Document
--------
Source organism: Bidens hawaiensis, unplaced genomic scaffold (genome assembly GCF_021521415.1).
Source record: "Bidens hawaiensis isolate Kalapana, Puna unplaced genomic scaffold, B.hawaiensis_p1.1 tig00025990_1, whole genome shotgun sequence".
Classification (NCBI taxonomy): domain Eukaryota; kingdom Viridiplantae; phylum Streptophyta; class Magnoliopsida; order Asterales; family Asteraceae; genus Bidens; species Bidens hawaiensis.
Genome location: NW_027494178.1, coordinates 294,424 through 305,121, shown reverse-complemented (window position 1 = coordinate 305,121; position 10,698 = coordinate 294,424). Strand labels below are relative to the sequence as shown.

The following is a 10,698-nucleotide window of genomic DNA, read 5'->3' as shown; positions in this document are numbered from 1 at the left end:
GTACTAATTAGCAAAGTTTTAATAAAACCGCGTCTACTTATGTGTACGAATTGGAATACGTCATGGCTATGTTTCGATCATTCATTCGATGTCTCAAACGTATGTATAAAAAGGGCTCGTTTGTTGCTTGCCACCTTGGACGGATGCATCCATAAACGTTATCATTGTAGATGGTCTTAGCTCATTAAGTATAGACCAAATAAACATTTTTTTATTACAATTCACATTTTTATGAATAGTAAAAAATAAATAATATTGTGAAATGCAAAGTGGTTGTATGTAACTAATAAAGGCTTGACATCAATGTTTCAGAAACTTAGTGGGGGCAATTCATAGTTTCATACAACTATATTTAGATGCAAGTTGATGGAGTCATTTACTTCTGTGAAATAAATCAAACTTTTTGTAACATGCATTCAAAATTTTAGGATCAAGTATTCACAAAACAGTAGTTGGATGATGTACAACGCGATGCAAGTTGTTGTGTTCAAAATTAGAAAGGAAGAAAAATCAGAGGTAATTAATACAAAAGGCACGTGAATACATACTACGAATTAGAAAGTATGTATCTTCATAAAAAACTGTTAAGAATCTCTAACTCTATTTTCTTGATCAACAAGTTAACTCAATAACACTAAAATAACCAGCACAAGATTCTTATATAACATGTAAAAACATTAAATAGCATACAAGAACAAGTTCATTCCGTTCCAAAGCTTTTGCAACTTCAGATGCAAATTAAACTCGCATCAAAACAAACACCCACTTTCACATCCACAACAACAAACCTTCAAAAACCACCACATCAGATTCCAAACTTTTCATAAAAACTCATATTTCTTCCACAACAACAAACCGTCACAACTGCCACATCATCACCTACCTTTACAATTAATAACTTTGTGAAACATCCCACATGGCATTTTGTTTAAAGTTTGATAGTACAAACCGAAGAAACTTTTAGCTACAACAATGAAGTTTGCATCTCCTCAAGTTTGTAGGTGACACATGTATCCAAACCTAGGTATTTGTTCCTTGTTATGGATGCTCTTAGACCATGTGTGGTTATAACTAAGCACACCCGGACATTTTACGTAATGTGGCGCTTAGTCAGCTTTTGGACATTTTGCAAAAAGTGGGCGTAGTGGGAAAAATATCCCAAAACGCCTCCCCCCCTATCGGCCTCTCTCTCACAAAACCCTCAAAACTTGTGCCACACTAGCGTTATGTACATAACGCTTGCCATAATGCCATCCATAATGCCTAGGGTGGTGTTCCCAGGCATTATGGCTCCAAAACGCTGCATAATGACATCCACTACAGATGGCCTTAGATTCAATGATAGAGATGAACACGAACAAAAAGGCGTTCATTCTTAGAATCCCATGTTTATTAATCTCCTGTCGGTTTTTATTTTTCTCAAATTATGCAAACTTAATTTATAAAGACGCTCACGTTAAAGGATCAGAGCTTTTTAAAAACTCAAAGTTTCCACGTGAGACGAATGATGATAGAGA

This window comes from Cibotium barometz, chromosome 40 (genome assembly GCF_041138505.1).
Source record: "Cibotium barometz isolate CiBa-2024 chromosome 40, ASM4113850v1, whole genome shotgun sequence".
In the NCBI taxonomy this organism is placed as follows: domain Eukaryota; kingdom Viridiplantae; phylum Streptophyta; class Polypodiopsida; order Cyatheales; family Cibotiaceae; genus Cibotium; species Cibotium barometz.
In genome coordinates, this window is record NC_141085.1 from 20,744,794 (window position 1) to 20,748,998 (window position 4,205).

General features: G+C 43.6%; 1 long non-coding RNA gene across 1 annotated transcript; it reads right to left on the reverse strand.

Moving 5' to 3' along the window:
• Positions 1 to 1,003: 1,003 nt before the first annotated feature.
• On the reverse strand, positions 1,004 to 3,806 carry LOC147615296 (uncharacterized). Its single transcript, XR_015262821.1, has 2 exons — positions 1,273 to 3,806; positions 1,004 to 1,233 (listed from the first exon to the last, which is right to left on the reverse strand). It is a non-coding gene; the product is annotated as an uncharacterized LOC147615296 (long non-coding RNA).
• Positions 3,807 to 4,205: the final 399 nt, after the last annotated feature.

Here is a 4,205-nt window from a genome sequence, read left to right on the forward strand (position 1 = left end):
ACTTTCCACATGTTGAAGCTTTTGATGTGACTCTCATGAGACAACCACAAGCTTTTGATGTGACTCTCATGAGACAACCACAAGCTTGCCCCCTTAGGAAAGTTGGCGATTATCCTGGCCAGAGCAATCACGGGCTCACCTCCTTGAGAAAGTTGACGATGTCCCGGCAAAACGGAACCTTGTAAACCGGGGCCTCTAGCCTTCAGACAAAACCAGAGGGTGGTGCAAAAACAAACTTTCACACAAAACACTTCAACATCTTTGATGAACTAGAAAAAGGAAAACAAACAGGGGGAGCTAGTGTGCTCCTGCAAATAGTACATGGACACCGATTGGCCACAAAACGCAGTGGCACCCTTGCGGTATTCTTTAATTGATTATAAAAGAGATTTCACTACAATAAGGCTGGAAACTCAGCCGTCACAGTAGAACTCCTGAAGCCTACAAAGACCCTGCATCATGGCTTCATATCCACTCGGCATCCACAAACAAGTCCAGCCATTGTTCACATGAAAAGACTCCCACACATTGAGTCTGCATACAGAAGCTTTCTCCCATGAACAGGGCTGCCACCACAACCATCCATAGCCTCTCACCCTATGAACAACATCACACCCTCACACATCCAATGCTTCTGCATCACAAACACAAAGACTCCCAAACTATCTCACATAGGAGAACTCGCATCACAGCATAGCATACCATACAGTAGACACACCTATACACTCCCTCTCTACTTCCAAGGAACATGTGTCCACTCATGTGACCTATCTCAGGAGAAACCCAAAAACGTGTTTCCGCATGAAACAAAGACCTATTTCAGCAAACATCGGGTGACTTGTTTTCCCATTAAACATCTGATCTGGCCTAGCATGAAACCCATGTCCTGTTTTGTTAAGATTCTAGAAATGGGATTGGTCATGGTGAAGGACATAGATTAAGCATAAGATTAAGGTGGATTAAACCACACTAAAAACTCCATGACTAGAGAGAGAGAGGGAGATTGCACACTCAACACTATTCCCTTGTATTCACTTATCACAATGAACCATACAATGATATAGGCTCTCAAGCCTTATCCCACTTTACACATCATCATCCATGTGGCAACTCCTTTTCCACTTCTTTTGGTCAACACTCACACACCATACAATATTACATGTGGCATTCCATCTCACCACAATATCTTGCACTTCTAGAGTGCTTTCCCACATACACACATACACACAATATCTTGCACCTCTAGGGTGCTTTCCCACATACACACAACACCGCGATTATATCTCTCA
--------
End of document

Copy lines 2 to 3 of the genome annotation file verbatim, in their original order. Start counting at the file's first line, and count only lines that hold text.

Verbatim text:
Source record: "Bidens hawaiensis isolate Kalapana, Puna unplaced genomic scaffold, B.hawaiensis_p1.1 tig00025990_1, whole genome shotgun sequence".
Classification (NCBI taxonomy): domain Eukaryota; kingdom Viridiplantae; phylum Streptophyta; class Magnoliopsida; order Asterales; family Asteraceae; genus Bidens; species Bidens hawaiensis.